malt extract contained in paragraph '338, Schedule H, of the tariff act of Oetober 1, 1890, (26 Stat. 590,) and duty at the rate of 40 cents per gallon was exacted of the importer on the contents of the bottles by the collector of customs at that port; and on the bottles duty was also exacted by the collector of the importer at the rate of 1! cents per pound, under the provisions of paragraph 103, Schedule B, of the same tariff act, (26 Stat. 571.) Against the aforesaid classification of this merchandise, and against the exaction on the contents of the bottles of a duty at the rate of 40 cents per gallon, and against the exaction of duty on the bottles at the rate of 1! cents per pound, the importer protested, claiming that his merchandise was dutiable at the rate of 25 per centum ad valorem, in accordance with the rulings of the treasury department contained in section 2867, June 19, 1876, and section 4834, April 19, 1881, and the provision for "medicinal proprietary preparations" contained in paragraph 75, Schedule A, of, the same· tariff act, (26 Stat. 570.) The board of United States general appraisers, to whom the collector, in pursuance of section 14 of the customs administrative act of June 10, 1890, (26 Stat. 137,) transmitted the importer's protests and all other things required by that section, affirmed the action of the collector. As to so much of the decision of the board of appraisers as affirmed the action of the collector as to the contents of the bottles, the importer, pursuant to section 15 of the said customs administrative act, applied to the circuit court of the United States for the southern district of New York for a review of the questions of law and fact involved therein. Upon the return made by the said board of appraisers, and upon evidence subsequently taken in the said circuit court, and establishing other facts below referred to, the said circuit court reversed the decision of the said board of appraisers, and held that the contents of the bottles were dutiable at the rate of 25 per centum ad valorem, as a medicinal proprietary preparation, as claimed by the importer in his protest. 54 Fed. 671. From the judgment of the said circuit court the United States appeals to the United States circuit court of appeals for the second circuit. Edward Mitchell, U. S. Atty., and Thomas Greenwood, Asst. U. S. Atty. Charles A. Ray, for Eisner & Mendelsohn Co. appellee. Before WALLACE, LACOMBE, and SHIPMAN, Circuit Judges. LACOMBE, Circuit Judge. contains the following: The tariff act of October 1, 1890,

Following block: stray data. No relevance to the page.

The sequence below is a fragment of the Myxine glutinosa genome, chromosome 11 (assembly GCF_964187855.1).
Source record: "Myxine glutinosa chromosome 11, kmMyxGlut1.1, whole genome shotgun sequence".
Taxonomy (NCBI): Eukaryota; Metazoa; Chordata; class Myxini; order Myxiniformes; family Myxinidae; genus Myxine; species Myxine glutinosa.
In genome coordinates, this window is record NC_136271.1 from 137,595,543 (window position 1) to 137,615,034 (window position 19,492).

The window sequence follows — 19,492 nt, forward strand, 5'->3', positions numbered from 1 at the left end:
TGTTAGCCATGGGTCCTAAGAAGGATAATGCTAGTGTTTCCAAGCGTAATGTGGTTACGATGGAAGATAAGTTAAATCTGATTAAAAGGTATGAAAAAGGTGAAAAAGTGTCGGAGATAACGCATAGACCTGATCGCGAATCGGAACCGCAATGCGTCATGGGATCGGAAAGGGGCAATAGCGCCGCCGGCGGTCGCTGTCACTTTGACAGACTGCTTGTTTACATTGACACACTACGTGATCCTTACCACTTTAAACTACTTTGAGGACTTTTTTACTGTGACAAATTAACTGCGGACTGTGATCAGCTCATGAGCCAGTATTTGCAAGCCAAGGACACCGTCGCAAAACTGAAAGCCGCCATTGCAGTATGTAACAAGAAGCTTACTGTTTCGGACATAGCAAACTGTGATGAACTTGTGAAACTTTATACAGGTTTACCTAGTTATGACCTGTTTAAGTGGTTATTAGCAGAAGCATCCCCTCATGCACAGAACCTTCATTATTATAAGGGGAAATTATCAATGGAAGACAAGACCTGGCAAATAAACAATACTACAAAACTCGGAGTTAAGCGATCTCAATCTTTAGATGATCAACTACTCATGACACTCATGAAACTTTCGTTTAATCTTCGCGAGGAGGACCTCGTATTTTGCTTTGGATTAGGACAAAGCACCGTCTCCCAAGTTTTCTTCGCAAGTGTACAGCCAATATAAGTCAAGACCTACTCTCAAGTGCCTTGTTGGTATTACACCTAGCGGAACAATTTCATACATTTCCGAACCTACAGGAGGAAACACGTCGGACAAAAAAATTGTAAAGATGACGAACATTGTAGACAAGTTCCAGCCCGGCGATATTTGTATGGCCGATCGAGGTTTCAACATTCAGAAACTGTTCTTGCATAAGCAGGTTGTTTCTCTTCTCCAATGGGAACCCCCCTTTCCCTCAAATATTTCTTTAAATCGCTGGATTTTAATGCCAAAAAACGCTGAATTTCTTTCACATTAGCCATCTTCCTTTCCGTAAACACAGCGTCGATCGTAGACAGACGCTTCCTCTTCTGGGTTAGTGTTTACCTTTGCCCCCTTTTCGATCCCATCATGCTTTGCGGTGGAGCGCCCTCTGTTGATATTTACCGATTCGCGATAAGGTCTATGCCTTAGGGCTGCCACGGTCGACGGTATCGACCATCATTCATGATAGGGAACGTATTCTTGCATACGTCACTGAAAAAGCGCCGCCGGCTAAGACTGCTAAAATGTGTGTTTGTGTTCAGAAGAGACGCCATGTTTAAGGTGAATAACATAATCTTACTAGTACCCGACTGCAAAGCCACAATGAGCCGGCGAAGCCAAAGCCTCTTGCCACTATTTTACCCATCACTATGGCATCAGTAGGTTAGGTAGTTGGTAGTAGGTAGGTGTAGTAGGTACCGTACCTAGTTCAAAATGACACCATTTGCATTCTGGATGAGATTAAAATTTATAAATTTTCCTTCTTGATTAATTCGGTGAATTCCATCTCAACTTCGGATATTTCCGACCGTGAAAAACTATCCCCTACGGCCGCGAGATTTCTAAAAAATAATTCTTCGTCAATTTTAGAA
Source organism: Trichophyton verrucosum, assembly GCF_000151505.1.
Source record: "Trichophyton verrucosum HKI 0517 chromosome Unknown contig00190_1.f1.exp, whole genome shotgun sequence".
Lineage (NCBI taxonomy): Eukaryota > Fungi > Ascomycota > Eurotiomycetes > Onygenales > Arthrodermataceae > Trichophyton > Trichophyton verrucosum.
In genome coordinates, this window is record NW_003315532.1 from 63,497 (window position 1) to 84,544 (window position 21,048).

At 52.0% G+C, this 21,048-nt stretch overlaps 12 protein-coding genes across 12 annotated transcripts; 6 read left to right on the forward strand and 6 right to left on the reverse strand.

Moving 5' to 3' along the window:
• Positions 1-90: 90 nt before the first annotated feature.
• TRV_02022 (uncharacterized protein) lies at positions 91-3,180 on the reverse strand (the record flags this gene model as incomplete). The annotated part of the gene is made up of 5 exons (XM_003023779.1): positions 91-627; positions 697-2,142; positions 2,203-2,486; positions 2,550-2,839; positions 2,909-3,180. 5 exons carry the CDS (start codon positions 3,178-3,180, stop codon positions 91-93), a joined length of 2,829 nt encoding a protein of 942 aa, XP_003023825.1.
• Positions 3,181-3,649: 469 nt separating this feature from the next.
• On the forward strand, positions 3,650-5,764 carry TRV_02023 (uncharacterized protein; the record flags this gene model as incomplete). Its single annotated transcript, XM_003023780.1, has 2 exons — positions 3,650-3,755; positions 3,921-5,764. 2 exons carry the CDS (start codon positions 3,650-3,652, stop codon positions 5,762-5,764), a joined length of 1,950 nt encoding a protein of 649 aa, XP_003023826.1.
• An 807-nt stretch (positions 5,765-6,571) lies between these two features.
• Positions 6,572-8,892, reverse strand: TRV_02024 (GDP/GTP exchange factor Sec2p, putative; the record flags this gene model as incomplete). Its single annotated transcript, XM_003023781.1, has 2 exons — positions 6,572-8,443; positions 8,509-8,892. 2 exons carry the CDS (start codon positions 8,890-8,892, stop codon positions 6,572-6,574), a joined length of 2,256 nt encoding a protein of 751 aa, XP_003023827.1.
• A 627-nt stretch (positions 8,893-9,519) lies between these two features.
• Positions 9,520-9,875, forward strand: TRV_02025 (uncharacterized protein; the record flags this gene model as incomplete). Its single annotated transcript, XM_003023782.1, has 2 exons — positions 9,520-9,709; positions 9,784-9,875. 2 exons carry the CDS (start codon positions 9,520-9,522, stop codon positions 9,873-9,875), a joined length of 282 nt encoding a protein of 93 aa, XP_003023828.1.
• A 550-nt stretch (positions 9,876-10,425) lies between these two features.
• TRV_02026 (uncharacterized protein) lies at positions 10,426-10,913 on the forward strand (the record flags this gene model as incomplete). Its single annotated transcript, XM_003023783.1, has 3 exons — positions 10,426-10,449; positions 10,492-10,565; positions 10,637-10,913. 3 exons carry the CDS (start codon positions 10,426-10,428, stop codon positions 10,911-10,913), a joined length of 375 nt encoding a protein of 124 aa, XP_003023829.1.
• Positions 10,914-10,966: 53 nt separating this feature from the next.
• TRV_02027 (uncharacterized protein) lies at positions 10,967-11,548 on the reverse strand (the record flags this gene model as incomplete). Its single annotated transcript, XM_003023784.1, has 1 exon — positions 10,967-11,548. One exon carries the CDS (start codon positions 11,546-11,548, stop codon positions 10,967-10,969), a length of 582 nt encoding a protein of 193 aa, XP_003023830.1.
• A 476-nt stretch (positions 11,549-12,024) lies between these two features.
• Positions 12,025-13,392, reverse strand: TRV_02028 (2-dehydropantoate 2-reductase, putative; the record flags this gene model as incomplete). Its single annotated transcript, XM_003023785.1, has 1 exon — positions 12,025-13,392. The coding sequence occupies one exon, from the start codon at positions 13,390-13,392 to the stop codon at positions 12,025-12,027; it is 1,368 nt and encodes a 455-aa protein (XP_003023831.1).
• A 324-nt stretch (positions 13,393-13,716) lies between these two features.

Paragraph 75: "All medicinal preparations, including medicinal proprietary preparations, of which alcohol is not a component part, and not specially provided for in this act, 25 if, ad valorem." Paragraph 338: "Malt extract, fluid, in casks, twenty cents per gallon; In bottles, or jugS, forty cents per gallon; solid or condensed, forty per centum ad valorem."
There are other provisions covering bottles, generally, imported full, which need not be considered, as the importer's protest did not v.59F.no.3-23